Therapeutic Agents That Target Cancer Cells Directly

Two scenarios in our emerging future are healthy life extension and radical life extension. The former extends are healthy lives and the latter pursues immortality. At the heart of both scenarios lies astounding and rapid advances in science and technology. A recent article provides a great example while exploring the possibility of cancerous tumors eliminating themselves. Per the article, a new technology developed by University of Zurich (UZH) researchers enables the body to produce therapeutic agents on demand at the exact location where they are needed.

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Multiple Signals Point To The Need For Global Cooperation

The pandemic is demonstrating the extent to which high levels of collaboration are required for deeply interconnected societies to manage—and recover from—complex, exponential systemic crises. The fact that viruses are borderless is just another reason why humans need to invest in dramatically re-tooled principles and mechanisms for global co-operation.

Sanjeev Khagram – Why coronavirus will accelerate the fourth Industrial Revolution

Historically, when society has entered a new era, the world has transformed. I believe we are in the early days of a transition to a new era. A major difference between this era and previous eras is the connectedness of our world. That means managing the transition is more complicated. No one nation or organization can ensure a smooth transition. Much like the accelerating shift to multi-stakeholder ecosystems requires collaboration excellence, the path to a future that enhances human development depends on global cooperation.

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Perspectives From A Labor Economist And Epidemiologist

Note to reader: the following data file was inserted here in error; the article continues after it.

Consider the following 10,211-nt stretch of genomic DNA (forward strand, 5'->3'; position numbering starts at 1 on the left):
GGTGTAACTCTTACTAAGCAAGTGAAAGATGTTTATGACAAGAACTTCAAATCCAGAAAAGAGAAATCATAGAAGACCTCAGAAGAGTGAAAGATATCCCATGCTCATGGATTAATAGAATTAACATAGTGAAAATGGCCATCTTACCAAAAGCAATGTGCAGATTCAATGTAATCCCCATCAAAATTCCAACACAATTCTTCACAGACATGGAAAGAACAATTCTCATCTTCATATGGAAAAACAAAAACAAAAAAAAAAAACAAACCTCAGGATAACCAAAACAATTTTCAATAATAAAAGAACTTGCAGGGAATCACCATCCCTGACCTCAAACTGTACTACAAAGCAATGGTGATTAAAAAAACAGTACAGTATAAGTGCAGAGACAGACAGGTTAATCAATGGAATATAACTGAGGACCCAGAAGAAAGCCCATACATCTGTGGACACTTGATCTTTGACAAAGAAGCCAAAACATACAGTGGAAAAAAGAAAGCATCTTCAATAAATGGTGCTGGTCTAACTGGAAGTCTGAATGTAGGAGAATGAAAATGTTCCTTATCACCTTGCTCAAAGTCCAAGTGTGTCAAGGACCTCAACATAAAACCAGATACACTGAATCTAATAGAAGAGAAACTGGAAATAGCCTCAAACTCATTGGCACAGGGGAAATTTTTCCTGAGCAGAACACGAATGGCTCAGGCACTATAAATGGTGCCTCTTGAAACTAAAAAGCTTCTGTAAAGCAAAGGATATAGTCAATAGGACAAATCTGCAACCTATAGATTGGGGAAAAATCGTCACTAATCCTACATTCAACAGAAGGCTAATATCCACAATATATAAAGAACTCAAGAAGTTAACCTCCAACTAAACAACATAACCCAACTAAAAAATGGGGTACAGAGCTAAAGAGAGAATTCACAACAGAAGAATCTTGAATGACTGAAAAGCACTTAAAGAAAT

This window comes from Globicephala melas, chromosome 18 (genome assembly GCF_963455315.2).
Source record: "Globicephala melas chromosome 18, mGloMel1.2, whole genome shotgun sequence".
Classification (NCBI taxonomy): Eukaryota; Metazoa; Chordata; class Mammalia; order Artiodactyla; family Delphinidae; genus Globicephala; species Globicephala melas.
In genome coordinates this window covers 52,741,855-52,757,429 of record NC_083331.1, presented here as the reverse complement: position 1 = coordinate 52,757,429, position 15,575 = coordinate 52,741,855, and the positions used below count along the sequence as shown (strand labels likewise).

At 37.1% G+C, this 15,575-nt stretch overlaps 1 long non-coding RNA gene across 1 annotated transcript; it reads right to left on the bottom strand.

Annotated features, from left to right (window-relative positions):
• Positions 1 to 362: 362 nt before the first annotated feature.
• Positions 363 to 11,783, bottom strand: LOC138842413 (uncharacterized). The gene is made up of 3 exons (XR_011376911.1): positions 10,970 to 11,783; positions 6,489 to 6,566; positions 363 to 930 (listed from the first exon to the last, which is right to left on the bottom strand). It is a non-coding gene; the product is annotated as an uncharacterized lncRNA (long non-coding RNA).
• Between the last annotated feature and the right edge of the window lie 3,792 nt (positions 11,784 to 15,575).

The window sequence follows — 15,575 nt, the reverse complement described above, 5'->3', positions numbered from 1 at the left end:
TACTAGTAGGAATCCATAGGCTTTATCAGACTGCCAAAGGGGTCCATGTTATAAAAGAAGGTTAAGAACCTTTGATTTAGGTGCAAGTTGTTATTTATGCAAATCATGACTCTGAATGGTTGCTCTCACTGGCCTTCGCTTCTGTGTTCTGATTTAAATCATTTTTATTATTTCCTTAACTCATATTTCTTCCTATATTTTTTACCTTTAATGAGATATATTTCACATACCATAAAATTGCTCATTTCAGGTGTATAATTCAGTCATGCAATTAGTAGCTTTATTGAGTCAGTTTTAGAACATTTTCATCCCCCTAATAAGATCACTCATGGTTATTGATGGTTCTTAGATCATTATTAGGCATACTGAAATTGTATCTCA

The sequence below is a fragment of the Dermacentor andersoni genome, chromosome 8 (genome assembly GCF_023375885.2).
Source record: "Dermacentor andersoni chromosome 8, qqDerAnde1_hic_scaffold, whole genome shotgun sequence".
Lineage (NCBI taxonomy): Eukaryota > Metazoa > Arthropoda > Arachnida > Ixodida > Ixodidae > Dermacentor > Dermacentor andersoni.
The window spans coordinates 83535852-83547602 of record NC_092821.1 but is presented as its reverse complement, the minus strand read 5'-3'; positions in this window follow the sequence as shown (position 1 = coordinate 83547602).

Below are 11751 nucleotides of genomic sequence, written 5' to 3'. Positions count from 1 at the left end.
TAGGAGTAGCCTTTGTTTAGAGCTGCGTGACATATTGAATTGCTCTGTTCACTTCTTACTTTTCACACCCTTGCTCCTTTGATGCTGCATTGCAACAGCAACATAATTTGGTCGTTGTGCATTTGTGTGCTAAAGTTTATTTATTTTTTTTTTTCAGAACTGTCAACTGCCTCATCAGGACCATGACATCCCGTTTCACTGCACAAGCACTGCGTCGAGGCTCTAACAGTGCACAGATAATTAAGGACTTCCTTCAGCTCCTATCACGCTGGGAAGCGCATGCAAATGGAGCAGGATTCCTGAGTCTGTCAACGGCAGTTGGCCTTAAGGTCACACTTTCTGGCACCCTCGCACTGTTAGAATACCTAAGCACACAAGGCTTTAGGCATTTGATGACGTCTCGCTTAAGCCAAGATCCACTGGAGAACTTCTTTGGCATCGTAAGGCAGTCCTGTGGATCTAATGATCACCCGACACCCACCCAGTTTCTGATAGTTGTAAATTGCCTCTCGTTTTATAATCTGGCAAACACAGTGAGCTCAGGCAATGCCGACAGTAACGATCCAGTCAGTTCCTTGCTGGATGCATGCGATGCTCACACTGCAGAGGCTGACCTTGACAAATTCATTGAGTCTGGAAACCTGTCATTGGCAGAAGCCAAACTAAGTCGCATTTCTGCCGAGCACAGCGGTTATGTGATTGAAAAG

I had the pleasure of participating in a panel discussion on day two of the Workers’ Compensation Insurance Rating Bureau of California (WCIRB) annual conference. Bill Mudge CEO of the WCIRB moderated a discussion that looked forward and somewhat over the horizon. We focused on the future of working labor, medical science, and the long term or latent issues from COVID-19. Our dialog explored the opportunities that COVID-19 and economic recession have unlocked, and the accelerated trends that were already emerging. Joining the discussion were Dr. Sylvia Allegretto PhD., the labor economist and co-chair of the center for wage and employment dynamics at the university of California. Also joining us was Jacek Skarbinski, MD Physician and Research Scientist with Kaiser Permanente.

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Seismic Shocks In The Never Normal

Thinking it’s going back to the calm old normal, forget it. It’s a world of volatility. That’s what I call the never normal.

Peter Hinssen – Thriving in the Never Normal

I obviously agree with that quote for the most part. I would argue that the old normal wasn’t all that calm. It took a pandemic to illuminate what was lurking beneath the surface. However, this is a brilliant short keynote on the decade ahead. It is loaded with great quotes and examples of reinvention. Holding on to the past is a losing strategy, as a funny segment in the video makes clear: